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AbrahamLee

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AbrahamLee
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  • Re: Fractions without fraction glyph

    this fashion is usual for depicting measure numbers.
    I think you mean time signatures.
  • Re: New Open Source Font by Production Type: Spectral

    Especially given that I don't think TD is frequented by the designers, anything posted here is just going to amount to a glorified sub-tweet. Especially because the initial post was made without offering any take in itself, the optics of this is just trolling for negative hot takes.
    I certainly did not have the intention of trolling for negative comments, but genuine analysis and discussion, given so many experts here. I wish I could say I'm in the expert category, but I'm not and am mostly following a lot of the discussions that happen here. Folks like you, Jack, might see things about the typeface family that I wouldn't simply because my eye hasn't been trained to (yet). There's a lot for me to learn from you all.

    And you are right (again), I should have offered my own take, which I will now do. As a whole, I find the shapes a bit distracting. I'm not sure if it's the general letter spacing or my taste for more inky, organic and smooth contours found in many classical serif families. I can see how the design works well for on-screen rendering, but unless the text is very small, the very wedge-shaped serifs and terminals really jump out at me. I guess I would have expected to see more of a slab-serif design, but instead I feel like I'm seeing too many edges and not enough words and letters. I would expect to see such bulky features only in a design that was intended for smaller optical sizes where the eye notices them less, but where they provide geometric clarity and substance.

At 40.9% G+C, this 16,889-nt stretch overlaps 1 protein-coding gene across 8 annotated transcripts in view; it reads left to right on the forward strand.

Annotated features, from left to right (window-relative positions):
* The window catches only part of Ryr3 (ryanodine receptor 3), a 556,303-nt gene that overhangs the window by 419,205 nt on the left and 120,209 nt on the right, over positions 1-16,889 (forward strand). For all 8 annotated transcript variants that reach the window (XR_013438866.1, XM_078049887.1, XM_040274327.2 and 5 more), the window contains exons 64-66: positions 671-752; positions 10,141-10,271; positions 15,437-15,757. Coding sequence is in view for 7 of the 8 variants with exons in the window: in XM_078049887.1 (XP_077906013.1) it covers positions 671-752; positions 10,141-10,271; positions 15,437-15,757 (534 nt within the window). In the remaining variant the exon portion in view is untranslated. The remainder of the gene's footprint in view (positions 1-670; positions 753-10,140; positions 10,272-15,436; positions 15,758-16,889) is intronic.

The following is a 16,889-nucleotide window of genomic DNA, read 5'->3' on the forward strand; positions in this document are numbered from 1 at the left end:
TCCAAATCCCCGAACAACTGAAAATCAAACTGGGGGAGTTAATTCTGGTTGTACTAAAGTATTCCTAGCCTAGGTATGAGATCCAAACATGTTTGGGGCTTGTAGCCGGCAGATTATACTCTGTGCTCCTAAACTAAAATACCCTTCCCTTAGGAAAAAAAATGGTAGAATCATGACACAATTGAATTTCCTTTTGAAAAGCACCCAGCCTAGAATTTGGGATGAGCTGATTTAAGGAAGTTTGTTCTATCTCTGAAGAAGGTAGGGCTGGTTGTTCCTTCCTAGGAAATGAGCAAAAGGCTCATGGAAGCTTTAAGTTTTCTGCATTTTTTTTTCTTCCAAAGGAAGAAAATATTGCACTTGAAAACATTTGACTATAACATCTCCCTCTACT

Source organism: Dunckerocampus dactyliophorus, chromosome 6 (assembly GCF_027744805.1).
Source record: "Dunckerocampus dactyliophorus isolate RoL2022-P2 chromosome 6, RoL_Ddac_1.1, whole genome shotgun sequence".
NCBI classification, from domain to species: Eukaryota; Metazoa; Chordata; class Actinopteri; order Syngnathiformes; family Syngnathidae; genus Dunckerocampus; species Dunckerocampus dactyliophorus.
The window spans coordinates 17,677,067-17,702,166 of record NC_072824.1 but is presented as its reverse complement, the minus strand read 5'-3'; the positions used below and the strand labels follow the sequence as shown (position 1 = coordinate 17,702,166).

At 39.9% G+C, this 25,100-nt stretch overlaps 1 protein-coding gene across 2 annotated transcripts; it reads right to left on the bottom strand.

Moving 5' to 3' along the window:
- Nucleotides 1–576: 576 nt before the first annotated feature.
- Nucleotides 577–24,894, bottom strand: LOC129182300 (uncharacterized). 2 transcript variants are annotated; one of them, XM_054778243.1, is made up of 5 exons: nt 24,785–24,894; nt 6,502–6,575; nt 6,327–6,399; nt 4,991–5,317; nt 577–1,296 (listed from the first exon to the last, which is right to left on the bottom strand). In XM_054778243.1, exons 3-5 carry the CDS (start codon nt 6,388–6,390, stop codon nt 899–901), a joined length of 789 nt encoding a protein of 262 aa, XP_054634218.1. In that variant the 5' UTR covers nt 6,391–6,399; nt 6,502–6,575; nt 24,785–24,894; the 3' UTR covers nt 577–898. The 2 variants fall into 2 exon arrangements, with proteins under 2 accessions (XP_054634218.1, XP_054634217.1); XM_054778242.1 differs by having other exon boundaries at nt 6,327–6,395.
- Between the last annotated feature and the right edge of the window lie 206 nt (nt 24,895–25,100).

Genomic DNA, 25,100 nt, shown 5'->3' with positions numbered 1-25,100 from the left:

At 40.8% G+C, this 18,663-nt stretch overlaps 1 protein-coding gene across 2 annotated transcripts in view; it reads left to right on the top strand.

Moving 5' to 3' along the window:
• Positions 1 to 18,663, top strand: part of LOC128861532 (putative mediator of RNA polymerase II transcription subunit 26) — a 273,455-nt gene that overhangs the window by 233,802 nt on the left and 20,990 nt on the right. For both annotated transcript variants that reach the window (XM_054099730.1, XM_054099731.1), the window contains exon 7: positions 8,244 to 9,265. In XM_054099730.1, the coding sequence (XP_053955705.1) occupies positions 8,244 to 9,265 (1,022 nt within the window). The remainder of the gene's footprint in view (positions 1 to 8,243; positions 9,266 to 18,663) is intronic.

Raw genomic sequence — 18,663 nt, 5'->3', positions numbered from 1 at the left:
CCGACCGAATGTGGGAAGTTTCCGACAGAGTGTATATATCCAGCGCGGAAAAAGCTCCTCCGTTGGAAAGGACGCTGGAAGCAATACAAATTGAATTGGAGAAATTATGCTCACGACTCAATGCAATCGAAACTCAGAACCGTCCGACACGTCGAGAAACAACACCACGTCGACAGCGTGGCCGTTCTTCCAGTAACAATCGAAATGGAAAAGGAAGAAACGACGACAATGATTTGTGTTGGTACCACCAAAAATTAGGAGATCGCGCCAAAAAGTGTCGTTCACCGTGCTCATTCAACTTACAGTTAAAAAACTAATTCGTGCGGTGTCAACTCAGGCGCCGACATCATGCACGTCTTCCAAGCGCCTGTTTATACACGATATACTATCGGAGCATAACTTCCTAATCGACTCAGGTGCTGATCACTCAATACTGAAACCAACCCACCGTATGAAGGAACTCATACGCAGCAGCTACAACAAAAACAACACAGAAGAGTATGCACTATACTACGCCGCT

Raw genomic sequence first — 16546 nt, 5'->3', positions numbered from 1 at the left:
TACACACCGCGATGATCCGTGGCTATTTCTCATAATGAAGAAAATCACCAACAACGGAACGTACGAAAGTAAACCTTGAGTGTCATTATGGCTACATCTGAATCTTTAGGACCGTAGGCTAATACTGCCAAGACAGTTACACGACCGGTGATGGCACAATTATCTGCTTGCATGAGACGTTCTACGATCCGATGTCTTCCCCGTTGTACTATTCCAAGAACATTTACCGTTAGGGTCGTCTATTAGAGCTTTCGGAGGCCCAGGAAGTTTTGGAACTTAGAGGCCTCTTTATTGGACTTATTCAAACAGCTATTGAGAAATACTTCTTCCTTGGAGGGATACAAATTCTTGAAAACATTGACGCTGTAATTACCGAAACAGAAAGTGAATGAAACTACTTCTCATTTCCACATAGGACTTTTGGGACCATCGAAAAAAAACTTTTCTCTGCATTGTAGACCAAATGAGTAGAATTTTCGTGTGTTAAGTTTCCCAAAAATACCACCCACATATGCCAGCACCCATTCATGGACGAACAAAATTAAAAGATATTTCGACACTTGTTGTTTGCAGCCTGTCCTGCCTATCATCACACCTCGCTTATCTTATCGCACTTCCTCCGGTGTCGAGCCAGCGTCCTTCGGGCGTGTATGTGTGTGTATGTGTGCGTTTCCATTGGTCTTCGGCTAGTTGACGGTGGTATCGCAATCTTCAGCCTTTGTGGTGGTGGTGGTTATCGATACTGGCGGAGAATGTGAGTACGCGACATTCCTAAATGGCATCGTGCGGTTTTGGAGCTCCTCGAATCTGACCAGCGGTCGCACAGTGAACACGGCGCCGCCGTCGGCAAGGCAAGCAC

Of the weights, I think the Regular and Bold designs work together the best and can imagine those will be used the most. The various stroke thicknesses in the Extra Thin weight seems inconsistent across the glyphs.

    Those are my non-expert thoughts. I'd very much be interested to hear yours.
  • Re: Quador – a squarish serif

    Or another way of looking at it:

    The red dashed line (where the apex is relative to the body of the glyph) is closer to the middle in the Heavy weight, but gradually moves to the right side as the strokes get thinner. Maybe try to keep them all more central like the Heavy design?
  • Re: Quador – a squarish serif

    Christian: Sorry, but I don't understand what you mean with the /a ?
    I can't speak for Christian, but I think what he's seeing is this:

    where that feeling of angularity gets more apparent as the strokes get thinner.

  • Re: Units per em

    The problem you can run into drawing is that the vector angles are also constrained by the unit density.  This can cause undue distortion on details in the drawing.  This may not be a problem for the average font in a situation but when you approach extremes of weight and detail, things can get ugly. Choose UPM on the targeted function of the face.
    That's precisely why I wondered if a higher density is more advantageous, particularly in the case of MM interpolation because the distortion (at least when the resultant points are rounded to the nearest integer location) would be lessened.